How to make a good impression while dining for work

By Diane Sofranec, Managing Editor


Group of business people at lunch in a restaurant, smiling to cameraAt some point during your professional career, you will be invited to dine with your boss or an important client — or both. Don’t make the mistake of thinking a business dinner or lunch is simply a meal on the company’s dime.

Instead, think of your meal with coworkers and clients as a business meeting with food. You are representing your company, so you had better be on your best behavior at the table.

Here are a few tips that will help you maintain your professionalism and make a good impression.

Make a good first impression.

If you’re meeting clients or coworkers for the first time, introduce yourself with a smile and a handshake (before the meal, if possible). If you’re getting together at the restaurant, be sure to arrive early.

Give thanks.

Before you take your seat, thank your host for inviting you. When the meal is over and you’re ready to leave, thank your host once more. It’s important to show your appreciation, even if you’re just having lunch with your boss.

Mind your manners.

It’s easy to act respectable if you remember a few key points. Put your napkin on your lap and keep it there. Sit up straight. Keep your elbows off the table. Don’t talk with your mouth full. Say please and thank you when asking for food to be passed. Chew with your mouth closed. Place your napkin to the left of your plate when you’re finished eating and ready to leave. Stop at one drink if you’re ordering alcohol. Be polite to the wait staff.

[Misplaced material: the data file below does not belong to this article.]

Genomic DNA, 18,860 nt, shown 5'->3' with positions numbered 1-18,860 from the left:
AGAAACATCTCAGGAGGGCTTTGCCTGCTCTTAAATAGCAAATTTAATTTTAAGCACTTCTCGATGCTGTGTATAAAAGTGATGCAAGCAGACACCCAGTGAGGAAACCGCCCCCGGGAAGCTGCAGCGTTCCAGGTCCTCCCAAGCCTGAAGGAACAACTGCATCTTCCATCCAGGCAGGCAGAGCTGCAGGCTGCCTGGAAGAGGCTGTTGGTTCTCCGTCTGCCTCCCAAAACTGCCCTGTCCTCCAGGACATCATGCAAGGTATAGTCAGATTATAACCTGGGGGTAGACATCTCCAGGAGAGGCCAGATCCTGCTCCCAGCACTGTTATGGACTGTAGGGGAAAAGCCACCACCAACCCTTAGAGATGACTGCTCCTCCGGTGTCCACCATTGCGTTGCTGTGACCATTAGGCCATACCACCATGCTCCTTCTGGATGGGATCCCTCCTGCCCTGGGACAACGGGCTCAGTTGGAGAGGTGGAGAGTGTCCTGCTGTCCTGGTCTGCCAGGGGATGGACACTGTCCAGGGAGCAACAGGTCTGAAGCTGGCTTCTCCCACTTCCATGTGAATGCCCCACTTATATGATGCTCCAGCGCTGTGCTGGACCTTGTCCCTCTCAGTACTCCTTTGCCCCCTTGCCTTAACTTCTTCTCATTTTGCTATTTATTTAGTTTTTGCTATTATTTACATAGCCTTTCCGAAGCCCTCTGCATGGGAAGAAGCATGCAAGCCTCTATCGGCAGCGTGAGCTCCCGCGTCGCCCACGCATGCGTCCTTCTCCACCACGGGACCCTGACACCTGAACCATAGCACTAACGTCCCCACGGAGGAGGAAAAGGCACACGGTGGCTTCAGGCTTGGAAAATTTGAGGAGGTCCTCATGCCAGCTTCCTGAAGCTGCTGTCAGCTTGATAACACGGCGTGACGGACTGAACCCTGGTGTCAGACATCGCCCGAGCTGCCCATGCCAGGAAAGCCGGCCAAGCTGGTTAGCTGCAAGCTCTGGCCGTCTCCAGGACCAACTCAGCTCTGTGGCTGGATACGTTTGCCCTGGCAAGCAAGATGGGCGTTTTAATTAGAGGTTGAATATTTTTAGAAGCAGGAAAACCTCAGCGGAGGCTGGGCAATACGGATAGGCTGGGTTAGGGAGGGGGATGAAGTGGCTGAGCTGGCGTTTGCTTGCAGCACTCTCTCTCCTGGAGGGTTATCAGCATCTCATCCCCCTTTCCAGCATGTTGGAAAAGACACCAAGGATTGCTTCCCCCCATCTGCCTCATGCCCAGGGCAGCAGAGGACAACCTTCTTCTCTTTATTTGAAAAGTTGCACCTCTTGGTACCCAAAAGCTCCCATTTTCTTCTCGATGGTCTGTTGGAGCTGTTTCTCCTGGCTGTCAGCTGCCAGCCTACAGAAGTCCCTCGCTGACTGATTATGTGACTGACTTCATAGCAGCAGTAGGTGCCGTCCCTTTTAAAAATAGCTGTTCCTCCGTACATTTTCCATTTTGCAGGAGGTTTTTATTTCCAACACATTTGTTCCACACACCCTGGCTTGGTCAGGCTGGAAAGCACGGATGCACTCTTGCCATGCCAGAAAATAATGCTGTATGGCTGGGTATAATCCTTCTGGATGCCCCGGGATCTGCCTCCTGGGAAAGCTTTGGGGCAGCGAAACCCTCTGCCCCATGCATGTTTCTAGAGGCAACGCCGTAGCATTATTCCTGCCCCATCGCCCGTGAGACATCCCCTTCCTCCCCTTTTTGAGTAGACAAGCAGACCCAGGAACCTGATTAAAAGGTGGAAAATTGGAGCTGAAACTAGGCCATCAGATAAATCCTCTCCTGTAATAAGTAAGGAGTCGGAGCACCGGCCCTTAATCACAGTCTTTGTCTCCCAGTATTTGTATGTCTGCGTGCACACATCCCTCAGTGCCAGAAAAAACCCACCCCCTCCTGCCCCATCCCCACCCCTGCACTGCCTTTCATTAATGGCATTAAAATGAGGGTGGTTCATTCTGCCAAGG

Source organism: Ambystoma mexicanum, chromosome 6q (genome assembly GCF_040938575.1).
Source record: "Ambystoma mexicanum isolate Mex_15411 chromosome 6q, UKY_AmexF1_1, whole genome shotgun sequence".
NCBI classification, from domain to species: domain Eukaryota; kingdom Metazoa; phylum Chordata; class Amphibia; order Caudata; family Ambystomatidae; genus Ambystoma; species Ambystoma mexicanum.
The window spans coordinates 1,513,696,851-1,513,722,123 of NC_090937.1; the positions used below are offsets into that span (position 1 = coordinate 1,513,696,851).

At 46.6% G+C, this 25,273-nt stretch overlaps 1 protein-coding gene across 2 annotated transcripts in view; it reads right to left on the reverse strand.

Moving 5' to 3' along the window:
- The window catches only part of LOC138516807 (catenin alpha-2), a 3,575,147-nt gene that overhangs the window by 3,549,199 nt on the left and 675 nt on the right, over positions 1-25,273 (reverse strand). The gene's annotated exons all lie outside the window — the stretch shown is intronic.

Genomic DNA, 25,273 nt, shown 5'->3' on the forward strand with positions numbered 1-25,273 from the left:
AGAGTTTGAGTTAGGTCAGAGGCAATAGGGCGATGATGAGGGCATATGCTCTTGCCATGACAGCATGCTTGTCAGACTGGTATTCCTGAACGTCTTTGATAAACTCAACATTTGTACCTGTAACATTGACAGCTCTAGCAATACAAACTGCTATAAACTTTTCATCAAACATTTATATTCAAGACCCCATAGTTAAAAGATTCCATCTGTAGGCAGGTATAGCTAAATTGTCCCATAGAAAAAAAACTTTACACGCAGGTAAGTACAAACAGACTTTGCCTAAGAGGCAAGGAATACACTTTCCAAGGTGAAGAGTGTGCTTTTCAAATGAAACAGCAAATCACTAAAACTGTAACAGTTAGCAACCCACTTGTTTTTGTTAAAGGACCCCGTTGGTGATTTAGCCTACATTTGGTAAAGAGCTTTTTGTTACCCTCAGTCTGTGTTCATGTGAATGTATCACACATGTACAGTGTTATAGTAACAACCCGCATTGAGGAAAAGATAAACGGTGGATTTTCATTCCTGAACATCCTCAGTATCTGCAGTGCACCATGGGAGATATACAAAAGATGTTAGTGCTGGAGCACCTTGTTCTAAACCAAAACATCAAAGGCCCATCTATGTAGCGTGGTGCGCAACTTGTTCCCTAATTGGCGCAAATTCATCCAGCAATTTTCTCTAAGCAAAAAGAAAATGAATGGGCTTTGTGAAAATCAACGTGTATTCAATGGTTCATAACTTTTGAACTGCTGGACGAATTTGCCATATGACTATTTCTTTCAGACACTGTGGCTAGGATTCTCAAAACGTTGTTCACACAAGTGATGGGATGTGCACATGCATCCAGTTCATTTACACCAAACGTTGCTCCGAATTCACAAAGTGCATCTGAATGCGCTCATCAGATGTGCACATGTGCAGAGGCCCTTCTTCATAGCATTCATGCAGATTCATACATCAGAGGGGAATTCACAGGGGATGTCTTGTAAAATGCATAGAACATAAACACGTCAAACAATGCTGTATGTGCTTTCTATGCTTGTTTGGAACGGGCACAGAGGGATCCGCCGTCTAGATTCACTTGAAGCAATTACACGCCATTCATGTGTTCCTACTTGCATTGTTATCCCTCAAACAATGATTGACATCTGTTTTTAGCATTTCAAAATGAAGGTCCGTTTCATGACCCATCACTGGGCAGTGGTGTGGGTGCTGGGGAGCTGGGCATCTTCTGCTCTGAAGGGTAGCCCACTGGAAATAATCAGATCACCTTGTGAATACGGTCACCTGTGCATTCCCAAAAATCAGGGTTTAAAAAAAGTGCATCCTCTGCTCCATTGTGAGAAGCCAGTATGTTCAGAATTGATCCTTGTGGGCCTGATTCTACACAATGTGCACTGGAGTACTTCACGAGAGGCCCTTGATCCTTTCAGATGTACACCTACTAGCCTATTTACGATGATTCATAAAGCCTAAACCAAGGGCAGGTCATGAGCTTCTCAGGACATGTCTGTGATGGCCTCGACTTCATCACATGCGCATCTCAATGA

Consider the menu carefully.

Scan the menu quickly and decide what to order; don’t make the entire table wait while you consider your options. Ask your server to clarify menu items if you must, but avoid making substitutions. Don’t offend your host by complaining about the menu choices and not ordering. If the only food that appeals to you is an appetizer or side dish, order it for your meal. Stick with food you can eat with without getting it all over yourself (come back for the BBQ wings when you’re with friends).

Join the conversation.

Don’t dominate the topic of discussion, but don’t stay silent, either. If you’re not sure what to talk about, think of a few subjects in advance and bring them up if there’s a lull in the conversation. Avoid discussing politics, religion and finances. Don’t text or take calls at the table; leave your cell phone in your pocket or purse. If you must take a call or text, excuse yourself and make it brief.

Remember, the way you act around family and friends won’t cut it when you’re dining with clients and coworkers. Act like the professional you are whether you’re in the office or at the restaurant.

Diane Sofranec has more than 25 years of B2B media experience. She joined North Coast Media in 2013 as a digital content producer and is now managing editor of the company’s Pest Management Professional magazine.